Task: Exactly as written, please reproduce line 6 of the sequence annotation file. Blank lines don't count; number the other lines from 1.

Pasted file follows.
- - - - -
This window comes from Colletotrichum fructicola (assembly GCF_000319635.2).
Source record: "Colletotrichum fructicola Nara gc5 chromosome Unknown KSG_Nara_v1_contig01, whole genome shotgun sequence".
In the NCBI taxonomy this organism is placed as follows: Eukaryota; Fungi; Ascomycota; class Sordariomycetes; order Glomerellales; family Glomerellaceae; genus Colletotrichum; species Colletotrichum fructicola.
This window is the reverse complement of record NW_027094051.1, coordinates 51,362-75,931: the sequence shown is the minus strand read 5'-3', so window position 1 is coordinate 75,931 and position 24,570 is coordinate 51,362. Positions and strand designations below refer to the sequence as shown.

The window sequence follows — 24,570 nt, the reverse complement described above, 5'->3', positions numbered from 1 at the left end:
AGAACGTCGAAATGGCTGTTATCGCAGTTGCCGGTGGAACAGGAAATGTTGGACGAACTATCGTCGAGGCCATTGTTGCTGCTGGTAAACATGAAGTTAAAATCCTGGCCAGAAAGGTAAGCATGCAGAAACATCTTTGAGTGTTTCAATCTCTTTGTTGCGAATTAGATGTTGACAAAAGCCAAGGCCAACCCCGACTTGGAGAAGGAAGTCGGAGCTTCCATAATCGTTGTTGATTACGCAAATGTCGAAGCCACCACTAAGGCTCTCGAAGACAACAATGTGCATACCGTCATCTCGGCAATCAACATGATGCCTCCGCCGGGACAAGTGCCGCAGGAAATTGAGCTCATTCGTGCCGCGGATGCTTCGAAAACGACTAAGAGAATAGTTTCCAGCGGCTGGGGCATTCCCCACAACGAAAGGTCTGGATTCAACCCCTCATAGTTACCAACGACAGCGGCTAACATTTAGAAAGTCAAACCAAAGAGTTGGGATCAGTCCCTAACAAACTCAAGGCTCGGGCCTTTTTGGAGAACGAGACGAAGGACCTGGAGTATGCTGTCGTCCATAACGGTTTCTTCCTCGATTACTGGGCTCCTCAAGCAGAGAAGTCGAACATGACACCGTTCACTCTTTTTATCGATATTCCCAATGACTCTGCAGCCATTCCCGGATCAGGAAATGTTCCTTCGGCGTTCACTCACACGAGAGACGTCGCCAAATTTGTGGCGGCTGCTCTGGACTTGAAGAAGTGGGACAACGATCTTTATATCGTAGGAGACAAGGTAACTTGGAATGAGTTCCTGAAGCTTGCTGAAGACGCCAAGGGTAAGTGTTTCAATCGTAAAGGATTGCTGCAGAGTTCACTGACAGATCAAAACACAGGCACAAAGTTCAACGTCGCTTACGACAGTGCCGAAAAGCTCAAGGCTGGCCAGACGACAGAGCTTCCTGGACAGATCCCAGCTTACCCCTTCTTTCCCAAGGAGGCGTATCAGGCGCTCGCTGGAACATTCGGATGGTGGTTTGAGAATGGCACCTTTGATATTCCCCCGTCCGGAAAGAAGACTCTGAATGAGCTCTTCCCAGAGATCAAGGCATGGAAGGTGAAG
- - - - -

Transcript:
AGAACGTCGAAATGGCTGTTATCGCAGTTGCCGGTGGAACAGGAAATGTTGGACGAACTATCGTCGAGGCCATTGTTGCTGCTGGTAAACATGAAGTTAAAATCCTGGCCAGAAAGGTAAGCATGCAGAAACATCTTTGAGTGTTTCAATCTCTTTGTTGCGAATTAGATGTTGACAAAAGCCAAGGCCAACCCCGACTTGGAGAAGGAAGTCGGAGCTTCCATAATCGTTGTTGATTACGCAAATGTCGAAGCCACCACTAAGGCTCTCGAAGACAACAATGTGCATACCGTCATCTCGGCAATCAACATGATGCCTCCGCCGGGACAAGTGCCGCAGGAAATTGAGCTCATTCGTGCCGCGGATGCTTCGAAAACGACTAAGAGAATAGTTTCCAGCGGCTGGGGCATTCCCCACAACGAAAGGTCTGGATTCAACCCCTCATAGTTACCAACGACAGCGGCTAACATTTAGAAAGTCAAACCAAAGAGTTGGGATCAGTCCCTAACAAACTCAAGGCTCGGGCCTTTTTGGAGAACGAGACGAAGGACCTGGAGTATGCTGTCGTCCATAACGGTTTCTTCCTCGATTACTGGGCTCCTCAAGCAGAGAAGTCGAACATGACACCGTTCACTCTTTTTATCGATATTCCCAATGACTCTGCAGCCATTCCCGGATCAGGAAATGTTCCTTCGGCGTTCACTCACACGAGAGACGTCGCCAAATTTGTGGCGGCTGCTCTGGACTTGAAGAAGTGGGACAACGATCTTTATATCGTAGGAGACAAGGTAACTTGGAATGAGTTCCTGAAGCTTGCTGAAGACGCCAAGGGTAAGTGTTTCAATCGTAAAGGATTGCTGCAGAGTTCACTGACAGATCAAAACACAGGCACAAAGTTCAACGTCGCTTACGACAGTGCCGAAAAGCTCAAGGCTGGCCAGACGACAGAGCTTCCTGGACAGATCCCAGCTTACCCCTTCTTTCCCAAGGAGGCGTATCAGGCGCTCGCTGGAACATTCGGATGGTGGTTTGAGAATGGCACCTTTGATATTCCCCCGTCCGGAAAGAAGACTCTGAATGAGCTCTTCCCAGAGATCAAGGCATGGAAGGTGAAG